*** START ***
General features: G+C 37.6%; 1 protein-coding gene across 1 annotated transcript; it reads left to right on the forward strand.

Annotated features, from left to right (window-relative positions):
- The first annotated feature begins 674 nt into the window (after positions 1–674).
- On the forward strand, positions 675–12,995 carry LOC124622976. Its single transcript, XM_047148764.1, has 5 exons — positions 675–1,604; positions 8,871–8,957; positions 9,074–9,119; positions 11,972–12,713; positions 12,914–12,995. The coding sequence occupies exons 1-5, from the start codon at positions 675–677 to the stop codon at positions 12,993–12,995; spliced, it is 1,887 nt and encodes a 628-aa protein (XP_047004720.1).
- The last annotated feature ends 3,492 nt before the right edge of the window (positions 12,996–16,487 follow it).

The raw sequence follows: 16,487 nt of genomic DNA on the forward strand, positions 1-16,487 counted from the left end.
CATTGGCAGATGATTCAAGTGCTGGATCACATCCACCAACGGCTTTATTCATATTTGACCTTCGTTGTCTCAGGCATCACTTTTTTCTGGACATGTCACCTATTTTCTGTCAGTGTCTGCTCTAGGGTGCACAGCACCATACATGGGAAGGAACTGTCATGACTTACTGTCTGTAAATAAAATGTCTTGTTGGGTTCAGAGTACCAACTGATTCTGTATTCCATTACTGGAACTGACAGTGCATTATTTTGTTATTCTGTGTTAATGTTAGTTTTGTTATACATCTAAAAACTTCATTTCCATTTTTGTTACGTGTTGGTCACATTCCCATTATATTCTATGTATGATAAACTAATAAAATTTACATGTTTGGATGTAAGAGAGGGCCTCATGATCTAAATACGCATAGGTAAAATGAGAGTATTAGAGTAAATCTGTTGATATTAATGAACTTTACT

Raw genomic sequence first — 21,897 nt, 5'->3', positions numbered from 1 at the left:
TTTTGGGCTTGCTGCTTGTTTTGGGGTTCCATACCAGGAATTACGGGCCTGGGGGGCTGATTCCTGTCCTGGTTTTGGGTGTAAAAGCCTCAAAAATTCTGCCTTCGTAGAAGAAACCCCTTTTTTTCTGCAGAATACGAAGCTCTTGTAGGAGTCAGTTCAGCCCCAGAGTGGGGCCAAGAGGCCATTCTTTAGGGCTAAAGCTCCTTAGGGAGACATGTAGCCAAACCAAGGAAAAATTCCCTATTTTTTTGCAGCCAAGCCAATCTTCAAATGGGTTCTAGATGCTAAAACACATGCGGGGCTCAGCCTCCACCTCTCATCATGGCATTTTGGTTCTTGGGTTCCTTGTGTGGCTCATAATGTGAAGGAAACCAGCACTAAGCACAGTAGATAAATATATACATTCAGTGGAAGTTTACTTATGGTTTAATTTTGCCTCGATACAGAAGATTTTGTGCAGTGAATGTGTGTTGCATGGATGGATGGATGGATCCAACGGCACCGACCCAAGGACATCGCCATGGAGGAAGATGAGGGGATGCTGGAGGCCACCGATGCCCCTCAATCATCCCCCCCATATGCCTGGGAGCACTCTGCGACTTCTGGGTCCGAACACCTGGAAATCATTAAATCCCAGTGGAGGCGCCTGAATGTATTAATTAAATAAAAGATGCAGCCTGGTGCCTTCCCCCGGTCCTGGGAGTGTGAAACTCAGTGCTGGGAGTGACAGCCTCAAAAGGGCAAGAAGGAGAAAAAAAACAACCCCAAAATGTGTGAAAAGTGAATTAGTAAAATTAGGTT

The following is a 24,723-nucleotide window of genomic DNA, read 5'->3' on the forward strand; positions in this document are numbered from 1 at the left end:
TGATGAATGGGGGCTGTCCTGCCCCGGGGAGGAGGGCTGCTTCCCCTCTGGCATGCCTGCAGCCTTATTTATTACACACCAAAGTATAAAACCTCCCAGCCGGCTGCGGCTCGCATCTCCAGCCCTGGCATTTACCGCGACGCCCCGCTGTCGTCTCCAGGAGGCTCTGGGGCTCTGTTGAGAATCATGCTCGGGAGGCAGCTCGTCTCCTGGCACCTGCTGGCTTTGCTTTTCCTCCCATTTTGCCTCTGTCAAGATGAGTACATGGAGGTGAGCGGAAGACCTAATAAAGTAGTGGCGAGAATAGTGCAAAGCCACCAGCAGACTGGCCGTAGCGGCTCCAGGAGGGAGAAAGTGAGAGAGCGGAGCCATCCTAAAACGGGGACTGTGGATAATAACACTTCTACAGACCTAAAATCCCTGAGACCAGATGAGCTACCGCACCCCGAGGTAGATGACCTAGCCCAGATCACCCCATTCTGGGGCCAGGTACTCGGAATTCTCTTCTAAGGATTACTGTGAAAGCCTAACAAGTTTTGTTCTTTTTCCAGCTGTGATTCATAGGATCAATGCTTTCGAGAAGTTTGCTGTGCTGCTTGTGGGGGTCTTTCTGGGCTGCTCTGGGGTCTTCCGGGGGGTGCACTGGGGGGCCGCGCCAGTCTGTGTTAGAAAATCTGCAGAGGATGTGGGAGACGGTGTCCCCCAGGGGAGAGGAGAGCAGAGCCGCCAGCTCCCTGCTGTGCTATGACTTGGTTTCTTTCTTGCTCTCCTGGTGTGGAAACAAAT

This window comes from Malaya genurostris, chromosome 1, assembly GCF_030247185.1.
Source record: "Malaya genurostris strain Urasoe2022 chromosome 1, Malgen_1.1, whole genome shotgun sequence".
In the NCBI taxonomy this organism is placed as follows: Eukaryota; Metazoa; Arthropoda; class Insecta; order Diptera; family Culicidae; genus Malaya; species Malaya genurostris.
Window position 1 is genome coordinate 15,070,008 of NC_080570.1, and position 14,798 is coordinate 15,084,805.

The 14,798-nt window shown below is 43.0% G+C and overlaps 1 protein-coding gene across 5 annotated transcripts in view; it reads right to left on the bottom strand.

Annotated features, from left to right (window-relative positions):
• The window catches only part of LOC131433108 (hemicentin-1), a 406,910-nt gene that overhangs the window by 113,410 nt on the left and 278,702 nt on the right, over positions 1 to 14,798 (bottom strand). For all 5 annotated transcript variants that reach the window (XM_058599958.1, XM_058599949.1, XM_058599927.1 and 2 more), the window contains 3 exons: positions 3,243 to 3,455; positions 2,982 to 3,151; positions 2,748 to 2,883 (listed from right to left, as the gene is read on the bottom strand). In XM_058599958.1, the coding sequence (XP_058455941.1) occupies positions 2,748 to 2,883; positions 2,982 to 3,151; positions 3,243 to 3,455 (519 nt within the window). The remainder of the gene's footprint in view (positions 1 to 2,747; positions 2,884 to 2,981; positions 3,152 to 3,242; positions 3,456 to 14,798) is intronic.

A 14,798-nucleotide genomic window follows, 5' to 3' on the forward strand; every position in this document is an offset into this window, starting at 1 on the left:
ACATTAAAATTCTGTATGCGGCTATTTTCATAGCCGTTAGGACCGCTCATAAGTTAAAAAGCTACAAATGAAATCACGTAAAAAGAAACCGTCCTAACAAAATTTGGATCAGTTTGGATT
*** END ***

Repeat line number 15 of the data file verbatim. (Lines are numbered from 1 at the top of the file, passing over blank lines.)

Window position 1 is genome coordinate 15,070,008 of NC_080570.1, and position 14,798 is coordinate 15,084,805.